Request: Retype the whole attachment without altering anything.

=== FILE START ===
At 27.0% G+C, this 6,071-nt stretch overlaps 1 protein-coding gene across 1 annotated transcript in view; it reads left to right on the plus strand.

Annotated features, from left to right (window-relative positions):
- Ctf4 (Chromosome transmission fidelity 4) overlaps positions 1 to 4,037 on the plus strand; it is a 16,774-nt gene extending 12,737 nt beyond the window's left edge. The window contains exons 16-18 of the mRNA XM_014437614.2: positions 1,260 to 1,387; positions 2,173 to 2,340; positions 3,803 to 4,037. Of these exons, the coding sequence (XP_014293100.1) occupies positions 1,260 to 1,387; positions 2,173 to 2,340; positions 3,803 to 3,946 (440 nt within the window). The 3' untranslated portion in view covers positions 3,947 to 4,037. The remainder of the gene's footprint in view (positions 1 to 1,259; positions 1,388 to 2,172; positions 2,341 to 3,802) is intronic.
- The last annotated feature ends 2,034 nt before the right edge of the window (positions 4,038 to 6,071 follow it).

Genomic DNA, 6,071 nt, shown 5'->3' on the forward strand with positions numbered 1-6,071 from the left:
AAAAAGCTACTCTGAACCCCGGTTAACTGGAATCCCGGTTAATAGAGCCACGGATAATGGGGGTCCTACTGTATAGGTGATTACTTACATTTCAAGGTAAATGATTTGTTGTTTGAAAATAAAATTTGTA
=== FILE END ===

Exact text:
At 27.0% G+C, this 6,071-nt stretch overlaps 1 protein-coding gene across 1 annotated transcript in view; it reads left to right on the plus strand.

Annotated features, from left to right (window-relative positions):
- Ctf4 (Chromosome transmission fidelity 4) overlaps positions 1 to 4,037 on the plus strand; it is a 16,774-nt gene extending 12,737 nt beyond the window's left edge. The window contains exons 16-18 of the mRNA XM_014437614.2: positions 1,260 to 1,387; positions 2,173 to 2,340; positions 3,803 to 4,037. Of these exons, the coding sequence (XP_014293100.1) occupies positions 1,260 to 1,387; positions 2,173 to 2,340; positions 3,803 to 3,946 (440 nt within the window). The 3' untranslated portion in view covers positions 3,947 to 4,037. The remainder of the gene's footprint in view (positions 1 to 1,259; positions 1,388 to 2,172; positions 2,341 to 3,802) is intronic.
- The last annotated feature ends 2,034 nt before the right edge of the window (positions 4,038 to 6,071 follow it).

Genomic DNA, 6,071 nt, shown 5'->3' on the forward strand with positions numbered 1-6,071 from the left:
AAAAAGCTACTCTGAACCCCGGTTAACTGGAATCCCGGTTAATAGAGCCACGGATAATGGGGGTCCTACTGTATAGGTGATTACTTACATTTCAAGGTAAATGATTTGTTGTTTGAAAATAAAATTTGTA